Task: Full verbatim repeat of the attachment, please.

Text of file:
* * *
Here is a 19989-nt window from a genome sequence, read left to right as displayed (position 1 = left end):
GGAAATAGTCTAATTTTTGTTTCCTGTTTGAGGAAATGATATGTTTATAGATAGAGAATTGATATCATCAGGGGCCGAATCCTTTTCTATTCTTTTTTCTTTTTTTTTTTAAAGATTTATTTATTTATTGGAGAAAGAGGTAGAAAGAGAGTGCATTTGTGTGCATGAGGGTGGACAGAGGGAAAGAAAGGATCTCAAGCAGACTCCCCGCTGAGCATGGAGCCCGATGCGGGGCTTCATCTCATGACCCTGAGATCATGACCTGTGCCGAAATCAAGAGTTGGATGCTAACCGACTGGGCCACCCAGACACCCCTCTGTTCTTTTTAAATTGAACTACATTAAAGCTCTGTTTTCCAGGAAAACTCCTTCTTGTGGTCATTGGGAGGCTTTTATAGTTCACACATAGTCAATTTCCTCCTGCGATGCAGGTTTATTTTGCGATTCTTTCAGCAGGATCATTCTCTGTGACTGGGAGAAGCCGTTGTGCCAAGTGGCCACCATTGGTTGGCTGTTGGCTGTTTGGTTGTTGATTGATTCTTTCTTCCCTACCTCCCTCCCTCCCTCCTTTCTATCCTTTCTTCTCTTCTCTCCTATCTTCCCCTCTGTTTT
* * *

Here is a 19989-nt window from a genome sequence, read left to right as displayed (position 1 = left end):
GGAAATAGTCTAATTTTTGTTTCCTGTTTGAGGAAATGATATGTTTATAGATAGAGAATTGATATCATCAGGGGCCGAATCCTTTTCTATTCTTTTTTCTTTTTTTTTTTAAAGATTTATTTATTTATTGGAGAAAGAGGTAGAAAGAGAGTGCATTTGTGTGCATGAGGGTGGACAGAGGGAAAGAAAGGATCTCAAGCAGACTCCCCGCTGAGCATGGAGCCCGATGCGGGGCTTCATCTCATGACCCTGAGATCATGACCTGTGCCGAAATCAAGAGTTGGATGCTAACCGACTGGGCCACCCAGACACCCCTCTGTTCTTTTTAAATTGAACTACATTAAAGCTCTGTTTTCCAGGAAAACTCCTTCTTGTGGTCATTGGGAGGCTTTTATAGTTCACACATAGTCAATTTCCTCCTGCGATGCAGGTTTATTTTGCGATTCTTTCAGCAGGATCATTCTCTGTGACTGGGAGAAGCCGTTGTGCCAAGTGGCCACCATTGGTTGGCTGTTGGCTGTTTGGTTGTTGATTGATTCTTTCTTCCCTACCTCCCTCCCTCCCTCCTTTCTATCCTTTCTTCTCTTCTCTCCTATCTTCCCCTCTGTTTT